Latest posts by Dr. Norman Horn (see all)
- Paris and What Should Be Done - November 15, 2015
- Christianity, Libertarianism, and the Drug War (Video) - November 12, 2015
- Reader questions on war, violence, and overturning tables - October 30, 2015
Recapping the interesting and significant news of this past week.
Last week I mentioned that I would be defending my PhD Thesis in Chemical Engineering. Well, I passed! The DOCTOR is IN!
Have you joined the Christian libertarian Facebook Group yet? There has been a lot of interesting discussion going on in this group, and you are welcome to join in. Just this week alone we added nearly 100 members, totaling to over 400! It’s a great time to be a Christian libertarian, so please add yourself to this great group of people (and “Like” the LCC page while you’re at it).
Onward to the real news…
Joe Carter at the Acton Institute PowerBlog writes about Gleaner Technology, borrowing the principle of “gleaning” from scripture (see Deut. 24:19) to describe basic technologies that can help the poor in unique ways. It’s a bit of a stretch, but I appreciate this idea nonetheless. His first example: solar bottle lights.
Wired published some neat articles on science in the past week. There has been some significant controversy surrounding a find in a lab in Italy where neutrinos were traveling faster than the speed of light (this would have been a monumental discovery). But, turns out it could be just a faulty cable. Wired also wrote about a rare book fair where some original copies of the greatest works of science written hundreds of years ago were displayed and sold. It is really neat to observe how humanity has progressed in this arena.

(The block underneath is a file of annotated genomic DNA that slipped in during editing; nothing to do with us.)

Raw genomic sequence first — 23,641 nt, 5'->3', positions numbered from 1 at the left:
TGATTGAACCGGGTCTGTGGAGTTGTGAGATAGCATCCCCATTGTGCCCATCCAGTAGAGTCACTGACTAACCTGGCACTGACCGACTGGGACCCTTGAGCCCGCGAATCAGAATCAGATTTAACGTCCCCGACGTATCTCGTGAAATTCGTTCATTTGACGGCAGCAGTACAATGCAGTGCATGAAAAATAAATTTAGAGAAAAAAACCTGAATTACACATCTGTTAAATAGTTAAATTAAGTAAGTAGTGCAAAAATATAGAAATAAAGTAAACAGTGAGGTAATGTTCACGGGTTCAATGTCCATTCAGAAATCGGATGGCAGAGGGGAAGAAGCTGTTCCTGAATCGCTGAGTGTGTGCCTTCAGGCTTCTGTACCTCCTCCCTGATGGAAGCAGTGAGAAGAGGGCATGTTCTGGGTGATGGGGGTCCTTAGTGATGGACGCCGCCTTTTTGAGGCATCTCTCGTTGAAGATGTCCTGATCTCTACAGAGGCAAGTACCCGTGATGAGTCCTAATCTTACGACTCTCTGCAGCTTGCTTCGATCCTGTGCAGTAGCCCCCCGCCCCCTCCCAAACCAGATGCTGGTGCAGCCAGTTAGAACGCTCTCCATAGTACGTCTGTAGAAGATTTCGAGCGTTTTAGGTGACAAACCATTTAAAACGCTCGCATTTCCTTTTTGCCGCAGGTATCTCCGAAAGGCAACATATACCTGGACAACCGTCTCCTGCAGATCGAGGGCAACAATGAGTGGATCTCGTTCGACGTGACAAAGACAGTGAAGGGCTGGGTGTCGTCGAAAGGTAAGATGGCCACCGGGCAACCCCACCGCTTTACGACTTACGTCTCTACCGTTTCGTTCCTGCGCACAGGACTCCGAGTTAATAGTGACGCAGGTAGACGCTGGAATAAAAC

In other random science news, Slate reports that shale oil has been a major boon to the production of petroleum products. It’s nice to see this immensely innovative process recognized. Of course, it also disparages “peak oil” alarmists (the new Malthusians, I think). People forget that basic economics explains so much of what goes on in these types of industries sometimes, you know, supply and demand changes tend to incentivize new, unanticipated means to production?
James Madison came up in two interesting articles this past week. First, Ray Nothstine at Acton writes about Madison and religious conscience. I would add that Madison is right, but it is because of the principle of self-ownership. Second, Tom Woods reviews Kevin Gutzman’s latest book on Madison at LewRockwell.com – it’s a great article that you should definitely check out.
Did you know that the Feds raided the Gibson Guitar Company’s factory in Tennessee TWICE in the past 3 years for an obscure violation of the Lacey act? What is more, they still have not been charged with a crime! I suppose I am particularly infuriated because I am a guitarist, but this is pretty outrageous. ReasonTV made the following video to report on their plight. It is nice to see Rand Paul come to their defense in the Senate.
Rand Paul also blocked an egregious synthetic drug ban in the Senate. This is a good move by Rand, for sure.
Did you visit LCC this week? Here’s what you missed if not:
- The Law is Written on Our Hearts by Isaac Morehouse
- The Problem with Public Education by Laurence Vance
Have some relevant news and links you want to share? Post in the comments below. I read every comment and respond to almost all of them. Let me know what you’re thinking!